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A generation lost

Afghanistan's children have grown up amid war and Taliban rule. Many, like tea server Malyar Khan (above), work to support families. With peace, they dream of better lives, starting with an education.

By Text by Scott Baldauf / December 10, 2001


They are the faces of a lost generation - young Afghan students and soldiers, laborers and illiterates and dreamers.

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Many, like Zergai, a 14-year-old tailor, are crucial breadwinners for their families. Some, like Muhammad Karim, age uncertain, are battle-hardened fighters, more familiar with an assault rifle than a mother's caress. A few, like 17-year-old Miriam, are returning to school for the first time in five years, with firm plans of attending college.

By some estimates, more than 40 percent of Afghanistan's 26 million population is under 15. Many grew up with no safety net, no family structure, no schools. The one thing that ties this young, lost generation together is the hope for a lasting, stable, broad-based government that represents all of Afghanistan's many tribes and ethnic groups.

After 23 years of war, hope is finally a reasonable option. With the strict Islamist Taliban government all but gone, the international community is talking of pumping billions of dollars of aid into Afghanistan to rebuild schools, factories, roads, and cities, and to remove the detritus of war. Already, life is returning to something close to normal, with schools reopening and women taking their children to market for the first time in five years without fear of harassment by religious police.

For young adults, the new atmosphere is irresistible. Many now talk of their futures, instead of their fates. Here are their hopes and fears, in their own words.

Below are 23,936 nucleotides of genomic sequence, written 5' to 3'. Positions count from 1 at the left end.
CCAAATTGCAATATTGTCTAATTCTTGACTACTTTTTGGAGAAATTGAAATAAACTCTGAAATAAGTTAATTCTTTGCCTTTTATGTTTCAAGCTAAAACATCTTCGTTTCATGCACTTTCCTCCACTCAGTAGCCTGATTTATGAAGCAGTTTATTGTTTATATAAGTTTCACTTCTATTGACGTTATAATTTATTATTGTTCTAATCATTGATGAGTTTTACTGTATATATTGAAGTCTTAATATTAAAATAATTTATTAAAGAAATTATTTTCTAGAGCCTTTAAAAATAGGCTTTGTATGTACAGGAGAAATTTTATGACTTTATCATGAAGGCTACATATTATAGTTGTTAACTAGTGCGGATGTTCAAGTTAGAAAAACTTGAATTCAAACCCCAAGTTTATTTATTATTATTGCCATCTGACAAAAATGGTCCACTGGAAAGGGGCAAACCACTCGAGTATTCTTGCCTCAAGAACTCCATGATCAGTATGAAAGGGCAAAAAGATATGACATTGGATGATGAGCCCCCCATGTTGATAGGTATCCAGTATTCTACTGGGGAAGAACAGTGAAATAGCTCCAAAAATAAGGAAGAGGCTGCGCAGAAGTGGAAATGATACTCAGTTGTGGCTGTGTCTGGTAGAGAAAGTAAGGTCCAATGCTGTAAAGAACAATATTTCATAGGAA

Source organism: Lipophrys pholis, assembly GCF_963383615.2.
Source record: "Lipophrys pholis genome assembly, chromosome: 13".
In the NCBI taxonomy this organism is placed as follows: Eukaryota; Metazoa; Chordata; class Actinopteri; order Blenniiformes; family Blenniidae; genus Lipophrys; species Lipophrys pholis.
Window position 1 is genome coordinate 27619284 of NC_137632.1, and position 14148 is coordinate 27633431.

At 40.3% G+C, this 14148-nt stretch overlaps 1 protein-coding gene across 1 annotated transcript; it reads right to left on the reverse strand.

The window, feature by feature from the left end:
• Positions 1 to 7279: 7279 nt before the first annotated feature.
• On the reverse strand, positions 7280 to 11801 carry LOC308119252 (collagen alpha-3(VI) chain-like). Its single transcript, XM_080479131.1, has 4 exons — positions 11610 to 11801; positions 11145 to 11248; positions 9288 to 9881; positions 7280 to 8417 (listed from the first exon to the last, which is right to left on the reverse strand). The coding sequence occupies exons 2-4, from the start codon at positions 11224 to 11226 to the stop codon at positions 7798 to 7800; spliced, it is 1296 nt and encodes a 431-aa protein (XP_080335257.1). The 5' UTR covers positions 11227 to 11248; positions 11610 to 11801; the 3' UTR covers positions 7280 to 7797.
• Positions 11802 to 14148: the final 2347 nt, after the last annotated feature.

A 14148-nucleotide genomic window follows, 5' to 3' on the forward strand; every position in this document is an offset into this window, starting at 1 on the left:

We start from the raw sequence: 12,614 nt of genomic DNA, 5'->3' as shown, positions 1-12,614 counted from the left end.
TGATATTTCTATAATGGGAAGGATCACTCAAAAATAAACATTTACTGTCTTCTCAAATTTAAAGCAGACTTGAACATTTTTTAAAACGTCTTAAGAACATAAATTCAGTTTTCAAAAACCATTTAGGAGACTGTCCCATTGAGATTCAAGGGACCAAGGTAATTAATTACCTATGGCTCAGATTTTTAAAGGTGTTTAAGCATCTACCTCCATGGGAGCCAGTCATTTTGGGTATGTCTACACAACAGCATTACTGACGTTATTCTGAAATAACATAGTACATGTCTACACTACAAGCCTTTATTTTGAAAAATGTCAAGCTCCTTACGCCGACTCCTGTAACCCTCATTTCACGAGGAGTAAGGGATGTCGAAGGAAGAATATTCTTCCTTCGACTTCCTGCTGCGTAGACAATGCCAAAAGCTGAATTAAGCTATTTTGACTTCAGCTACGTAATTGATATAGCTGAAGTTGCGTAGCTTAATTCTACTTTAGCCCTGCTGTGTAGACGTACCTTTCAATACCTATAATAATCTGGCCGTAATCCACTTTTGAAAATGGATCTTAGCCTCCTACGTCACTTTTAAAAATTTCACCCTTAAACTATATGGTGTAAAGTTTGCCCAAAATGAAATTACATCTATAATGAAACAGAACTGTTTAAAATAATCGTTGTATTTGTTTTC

Kushan is 18, and a star student in his 12th grade class at Nangarhar Lycee, a school in Jalalabad, in eastern Afghanistan. "During the Taliban, I didn't get in trouble," he says. "We didn't permit our brothers to work against the law. We must all obey the law. It was not a time for enjoying ourselves, or listening to music. We were thinking only of our country. Every night, we were watching TV or reading the newspaper, and seeing the problems of Afghanistan. I remember seeing a picture of a young Afghan boy in Peshawar [Pakistan], sitting next to a bakery and begging. It was not a time of happiness for us.

"Now, I feel lucky to be here in school. But if Afghanistan creates a broad-based government, it will be able to do something for all the people. In our country, they were spending all the money on fighting, not on education," he says.

Muhammad Karim doesn't know his age, but looks about 18. A mountain boy from the eastern province of Laqman, he's a fighter with the militia of warlord Hazrat Ali, who took control of Jalalabad two weeks ago. "I've had a Kalashnikov since childhood. I've never been to school, but I feel some tears, because I love school. During the [1990-'92] regime of Najibullah, I tried to come down to the cities to go to school, but at that time, there were a lot of mujahideen [resistance fighters] in the city and they didn't let us in. We tried several times, but we failed. Now, the gun is part of my life. I personally don't like the gun. It is my dream to quit the gun and when the broad-based government comes, I want to have another job. But I think that I have experience with the gun, so maybe I will get a job in the army."

He pauses. "I saw something on TV that there are a lot of jobs in the world."